Each of us brings unique perspectives, experiences, and beliefs to every conversation. Because of this we regularly encounter ideas that conflict with or challenge ours. Given the brain’s need for certainty (it likes to know what’s what) and to be in relationship with others (we feel safer), we can experience a significant amount of discomfort or cognitive dissonance in meetings. Unfortunately, in order to reduce this tension, we tend to develop arguments or stories to justify our ideas and build a case against those of others. We get caught in “either/or” thinking.
You can probably feel the constriction in your body when you move into an “I-need-to-be-right” stance. This posture elicits a combative response in others and is counter-productive to finding solutions somewhere between your story about right and wrong and those of others.
This form of cognitive hijacking can be prevented or managed by applying “integrative thinking.” This includes examining relationships among issues and the root causes of issues; considering the various ideas or models of “reality” as hypotheses and investigating them carefully; looking at how potential pieces of solutions might fit together into a whole new one; resisting the inclination to simplify things so we can feel certain and “get on with it;” and avoiding “either/or” thinking and embracing “both/and” thinking.
When Alan G. Lafley became CEO of Proctor and Gamble in 2000, their stock price had fallen nearly 50 percent in the previous six months and the company was locked in a debate about how they would regain their eminence in consumer goods marketing. Some leaders believed that the only way forward was to continue the heavy investment in research and development. Others thought that the right answer was to let the investment in R & D decrease to historical levels and focus on what had made them successful in the past: marketing and brand-building. Lafley did not get caught in the company’s either/or thinking. He and his team crafted a strategy that they dubbed “Connect and Develop.” They leveraged their manufacturing, marketing, and distribution capabilities by partnering with small companies, individual inventors and academics who were generating a disproportionately greater amount of innovation than big corporations. (For more about the P & G and other organizations’ use of integrative thinking see “The Opposable Mind” by Roger Martin.)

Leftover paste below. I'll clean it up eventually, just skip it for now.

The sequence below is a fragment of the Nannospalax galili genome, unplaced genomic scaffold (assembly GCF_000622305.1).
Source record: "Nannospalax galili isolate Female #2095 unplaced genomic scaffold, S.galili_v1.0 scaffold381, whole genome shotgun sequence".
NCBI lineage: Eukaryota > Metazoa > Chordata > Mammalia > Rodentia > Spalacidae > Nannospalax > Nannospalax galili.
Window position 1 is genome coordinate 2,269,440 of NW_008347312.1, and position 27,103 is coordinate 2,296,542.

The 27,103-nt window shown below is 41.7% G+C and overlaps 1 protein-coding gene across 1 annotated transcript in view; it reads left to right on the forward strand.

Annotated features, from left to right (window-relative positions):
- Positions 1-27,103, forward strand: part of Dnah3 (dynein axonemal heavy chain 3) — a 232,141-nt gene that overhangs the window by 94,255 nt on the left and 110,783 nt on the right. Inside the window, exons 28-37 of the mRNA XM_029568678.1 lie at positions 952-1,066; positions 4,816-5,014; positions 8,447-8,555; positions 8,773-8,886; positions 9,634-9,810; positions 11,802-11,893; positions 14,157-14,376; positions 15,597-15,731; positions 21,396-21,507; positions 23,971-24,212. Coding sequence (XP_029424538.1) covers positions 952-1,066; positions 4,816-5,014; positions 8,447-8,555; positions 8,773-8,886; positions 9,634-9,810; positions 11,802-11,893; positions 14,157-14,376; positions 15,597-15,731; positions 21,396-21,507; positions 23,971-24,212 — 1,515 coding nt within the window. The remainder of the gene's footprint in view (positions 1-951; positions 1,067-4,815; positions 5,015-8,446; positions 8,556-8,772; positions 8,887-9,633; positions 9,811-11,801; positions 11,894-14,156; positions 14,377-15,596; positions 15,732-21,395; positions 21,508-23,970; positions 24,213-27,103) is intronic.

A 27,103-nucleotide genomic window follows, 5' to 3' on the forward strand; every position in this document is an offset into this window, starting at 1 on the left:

To prevent the destructive tendencies evoked by cognitive dissonance, include the following in the design and conduct of your meetings:
- Schedule a reasonable amount of time to achieve the desired outcomes; test this with key stakeholders to see if they deem the time allotments “reasonable.”
- Maintain a humane conversational pace so people feel calm and more able to notice and manage the discomfort of dissonance when it occurs.
- Encourage people to consider their models of reality as hypotheses not as “the way things are.”
The key is to be willing to experience and manage the discomfort of conflicting ideas, wade into the unknown as we explore possibilities, and not ignore or make light of the tension people feel while doing so. Normalize the tension by naming it and encouraging people to stay present with it. “We have a number of ideas that, on the surface at least, seem contradictory. Let’s take a moment of quiet and individually consider what all these ideas might have in common or whether there is another perhaps larger idea that connects them in some way.” Or, “This might seem a bit messy and uncomfortable at the moment. I suggest we just let this be messy for a while longer and see what emerges from it. Let’s do our best to hang in there with one another and this uncertainty. Are you all willing to do that?” Usually when anyone names it, people recognize their emotions and it helps them to not be driven by them.
If we can acknowledge (without criticism) the discomfort we feel trying to honestly consider different versions of “the truth,” we can then mindfully calm ourselves down enough to make room for possibilities beyond ideas of right and wrong. It is in this space that seemingly disparate ideas can emerge into new consonant ones.
Cognitive dissonance is a form of cognitive hijacking that occurs when we perceive, think and make decisions with unconscious biases and impaired functioning of the brain. Emotional hijacking is usually the precursor to cognitive hijacking. It is the result of real or perceived threats to our sense of safety or survival. I explored two other forms of cognitive hijacking—confirmation bias and loss aversion—in the previous two posts.
Thank you to Heather Equinoss for the image.